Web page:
FIG. 5 is a schematic partial back view of printer 250 of the invention showing one set 252 of chains. The set of chains include two upper chains 254 and 256 and two lower chains 258 and 260 hanging vertically down from printer frame 262. The lower ends 264 and 266 of lower chains 258 and 260 respectively each hang near the platform 268 to aid in properly locating and starting the folding of the paper on the platform. The lower ends 270 and 272 of upper chains 258 and 260 respectively are substantially above bottom ends 264,266 of lower chains 258,260 in order to prevent jamming as the stack height increases up to the maximum operating stack height.
Experiments with an IBM 3262 printer and 11.5 inches high by 14 and 7/8 inches wide 15 pound paper in which the height of the lower ends of the chains were adjusted, indicate that the chains are substantially effective in reducing jams only when the stack height is within a range from about 6 inches below to about 6 inches above the bottom end of the chain. The chains are effective in minimizing jams when the stack height is within a range from about 4 inches below to about 3 inches above the bottom end of the chains. For example, if the maximum stack height during printer operation is 14 inches above table 268, then lower ends 264,266 of the lower chains may be positioned about 4 inches above platform 268 to minimize jams for stack height range from 0 to about 7 inches, and lower ends 270,272 of the upper chains positioned about 3 inches below the maximum stack height to minimize jams for stack height ranging from 7 inches up to the maximum operating height.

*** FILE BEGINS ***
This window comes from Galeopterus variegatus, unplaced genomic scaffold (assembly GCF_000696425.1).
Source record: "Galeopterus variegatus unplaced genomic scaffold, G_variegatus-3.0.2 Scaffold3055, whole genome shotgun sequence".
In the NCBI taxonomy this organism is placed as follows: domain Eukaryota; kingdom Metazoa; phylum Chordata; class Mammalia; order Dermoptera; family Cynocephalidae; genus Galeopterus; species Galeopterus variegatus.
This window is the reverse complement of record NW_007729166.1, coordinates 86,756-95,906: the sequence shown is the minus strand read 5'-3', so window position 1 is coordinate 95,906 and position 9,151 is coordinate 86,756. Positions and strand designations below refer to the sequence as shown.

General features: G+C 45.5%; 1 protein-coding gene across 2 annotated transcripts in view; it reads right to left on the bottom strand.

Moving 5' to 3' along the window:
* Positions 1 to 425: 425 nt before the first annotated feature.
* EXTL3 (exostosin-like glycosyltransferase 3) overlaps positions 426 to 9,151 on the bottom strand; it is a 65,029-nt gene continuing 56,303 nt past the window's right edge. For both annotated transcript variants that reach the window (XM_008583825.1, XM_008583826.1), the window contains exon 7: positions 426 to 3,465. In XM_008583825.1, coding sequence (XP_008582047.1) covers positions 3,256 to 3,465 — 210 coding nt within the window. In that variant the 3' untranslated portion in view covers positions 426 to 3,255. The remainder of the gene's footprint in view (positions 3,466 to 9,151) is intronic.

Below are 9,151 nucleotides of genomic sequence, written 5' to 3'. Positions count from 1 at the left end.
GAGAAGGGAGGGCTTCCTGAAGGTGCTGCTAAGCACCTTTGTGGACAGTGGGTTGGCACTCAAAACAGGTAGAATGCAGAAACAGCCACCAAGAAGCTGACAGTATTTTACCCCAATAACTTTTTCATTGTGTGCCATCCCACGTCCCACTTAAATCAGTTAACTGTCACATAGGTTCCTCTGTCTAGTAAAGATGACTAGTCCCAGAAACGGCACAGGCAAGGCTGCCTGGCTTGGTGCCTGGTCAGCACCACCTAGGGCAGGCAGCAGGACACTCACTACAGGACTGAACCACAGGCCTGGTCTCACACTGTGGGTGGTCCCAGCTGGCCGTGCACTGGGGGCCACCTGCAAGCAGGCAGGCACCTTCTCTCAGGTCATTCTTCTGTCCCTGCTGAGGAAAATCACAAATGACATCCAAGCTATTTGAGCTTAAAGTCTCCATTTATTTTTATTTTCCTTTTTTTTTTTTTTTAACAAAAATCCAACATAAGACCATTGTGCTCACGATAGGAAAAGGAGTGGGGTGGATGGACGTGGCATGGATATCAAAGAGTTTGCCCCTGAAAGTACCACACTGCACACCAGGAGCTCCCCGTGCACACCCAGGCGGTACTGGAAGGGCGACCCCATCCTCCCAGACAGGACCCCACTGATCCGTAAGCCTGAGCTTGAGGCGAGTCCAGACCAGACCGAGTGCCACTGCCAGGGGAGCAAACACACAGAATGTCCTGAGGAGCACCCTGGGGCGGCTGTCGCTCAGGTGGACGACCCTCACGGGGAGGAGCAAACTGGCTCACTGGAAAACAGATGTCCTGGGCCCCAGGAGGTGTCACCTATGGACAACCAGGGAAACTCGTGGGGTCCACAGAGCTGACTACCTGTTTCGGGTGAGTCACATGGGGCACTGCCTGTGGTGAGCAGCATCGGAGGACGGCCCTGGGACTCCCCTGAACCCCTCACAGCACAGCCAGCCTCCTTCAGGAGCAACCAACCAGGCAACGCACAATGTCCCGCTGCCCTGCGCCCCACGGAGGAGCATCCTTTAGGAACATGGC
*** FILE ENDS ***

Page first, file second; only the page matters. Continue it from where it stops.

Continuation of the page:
FIG. 6 is a schematic partial back view of another embodiment of the printer 350 of this invention. FIG. 6 is similar to FIG. 5 except two pairs of upper chains hang from printer frame member 302 including a middle pair 304 and 305 and an upper pair 306 and 307. The chains are hung from 4 equally spaced hangers across the paper width and one upper and one middle chain are hung from each of the central two hangers. Middle pair of chains 304,305 have lower ends 308,309 respectively which hang substantially above lower ends 310,311 of lower chains 312,313 respectively. Upper pair of chains 306,307 have lower ends 314,315 respectively which hang substantially above lower ends 308,309 of the middle chains.